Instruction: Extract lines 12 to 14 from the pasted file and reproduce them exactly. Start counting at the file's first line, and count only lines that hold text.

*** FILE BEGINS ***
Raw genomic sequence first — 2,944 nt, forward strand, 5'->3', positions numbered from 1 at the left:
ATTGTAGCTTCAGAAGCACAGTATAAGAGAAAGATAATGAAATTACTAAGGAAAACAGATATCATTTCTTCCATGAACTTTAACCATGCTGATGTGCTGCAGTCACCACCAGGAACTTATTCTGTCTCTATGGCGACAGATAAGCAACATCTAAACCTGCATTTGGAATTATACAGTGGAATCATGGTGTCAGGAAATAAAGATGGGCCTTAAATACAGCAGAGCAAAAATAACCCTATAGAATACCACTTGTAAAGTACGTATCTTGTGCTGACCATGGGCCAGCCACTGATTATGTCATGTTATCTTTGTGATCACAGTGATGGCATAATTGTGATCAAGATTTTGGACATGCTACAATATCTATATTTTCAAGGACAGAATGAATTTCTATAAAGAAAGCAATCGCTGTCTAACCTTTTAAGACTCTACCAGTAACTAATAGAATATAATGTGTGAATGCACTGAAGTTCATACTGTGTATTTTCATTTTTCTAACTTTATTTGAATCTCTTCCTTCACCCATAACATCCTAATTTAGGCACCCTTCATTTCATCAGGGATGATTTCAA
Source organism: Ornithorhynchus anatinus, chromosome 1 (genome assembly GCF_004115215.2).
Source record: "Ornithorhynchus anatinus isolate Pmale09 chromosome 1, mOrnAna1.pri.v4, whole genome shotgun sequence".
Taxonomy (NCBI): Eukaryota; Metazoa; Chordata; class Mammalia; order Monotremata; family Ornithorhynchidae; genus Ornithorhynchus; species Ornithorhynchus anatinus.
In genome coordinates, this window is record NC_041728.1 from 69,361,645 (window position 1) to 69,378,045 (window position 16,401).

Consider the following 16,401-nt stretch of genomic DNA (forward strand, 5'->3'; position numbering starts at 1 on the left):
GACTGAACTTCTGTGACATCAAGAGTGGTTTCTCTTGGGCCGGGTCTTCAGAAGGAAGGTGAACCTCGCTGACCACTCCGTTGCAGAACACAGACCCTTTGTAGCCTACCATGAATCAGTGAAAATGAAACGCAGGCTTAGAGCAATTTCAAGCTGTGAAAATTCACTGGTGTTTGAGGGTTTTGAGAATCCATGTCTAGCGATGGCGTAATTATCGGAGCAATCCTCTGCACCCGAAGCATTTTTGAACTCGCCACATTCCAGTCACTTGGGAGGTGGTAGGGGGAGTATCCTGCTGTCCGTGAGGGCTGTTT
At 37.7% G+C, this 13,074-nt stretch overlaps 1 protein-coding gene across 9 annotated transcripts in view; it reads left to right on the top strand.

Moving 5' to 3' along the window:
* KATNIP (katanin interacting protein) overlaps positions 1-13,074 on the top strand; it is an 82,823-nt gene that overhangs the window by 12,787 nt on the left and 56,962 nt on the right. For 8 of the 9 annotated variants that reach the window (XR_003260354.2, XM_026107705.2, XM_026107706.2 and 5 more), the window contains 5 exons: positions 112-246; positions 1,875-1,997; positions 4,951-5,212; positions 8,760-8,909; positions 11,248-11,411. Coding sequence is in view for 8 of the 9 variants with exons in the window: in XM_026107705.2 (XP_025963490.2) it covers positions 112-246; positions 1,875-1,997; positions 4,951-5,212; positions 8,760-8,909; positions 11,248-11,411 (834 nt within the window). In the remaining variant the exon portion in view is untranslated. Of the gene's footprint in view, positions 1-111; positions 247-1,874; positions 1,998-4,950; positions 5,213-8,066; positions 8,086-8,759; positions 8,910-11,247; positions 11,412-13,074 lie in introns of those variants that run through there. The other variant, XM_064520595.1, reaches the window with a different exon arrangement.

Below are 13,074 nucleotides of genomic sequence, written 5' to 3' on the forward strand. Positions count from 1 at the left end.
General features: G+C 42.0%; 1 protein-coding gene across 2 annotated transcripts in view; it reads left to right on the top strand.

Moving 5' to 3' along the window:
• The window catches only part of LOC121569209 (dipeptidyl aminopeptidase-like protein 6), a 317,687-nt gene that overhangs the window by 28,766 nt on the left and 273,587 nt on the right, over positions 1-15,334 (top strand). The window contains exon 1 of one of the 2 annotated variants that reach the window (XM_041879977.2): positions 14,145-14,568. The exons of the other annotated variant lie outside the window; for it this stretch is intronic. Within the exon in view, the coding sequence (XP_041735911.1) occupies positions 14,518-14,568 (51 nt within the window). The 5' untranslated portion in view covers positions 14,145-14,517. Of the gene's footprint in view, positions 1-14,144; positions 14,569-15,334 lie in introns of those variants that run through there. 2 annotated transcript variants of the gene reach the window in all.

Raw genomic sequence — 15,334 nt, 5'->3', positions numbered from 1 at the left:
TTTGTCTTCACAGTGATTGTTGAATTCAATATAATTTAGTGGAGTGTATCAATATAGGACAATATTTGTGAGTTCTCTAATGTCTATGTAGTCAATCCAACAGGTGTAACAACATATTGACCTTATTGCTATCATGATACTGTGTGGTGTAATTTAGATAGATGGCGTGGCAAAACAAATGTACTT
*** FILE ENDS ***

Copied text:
Below are 13,074 nucleotides of genomic sequence, written 5' to 3' on the forward strand. Positions count from 1 at the left end.
General features: G+C 42.0%; 1 protein-coding gene across 2 annotated transcripts in view; it reads left to right on the top strand.

Moving 5' to 3' along the window: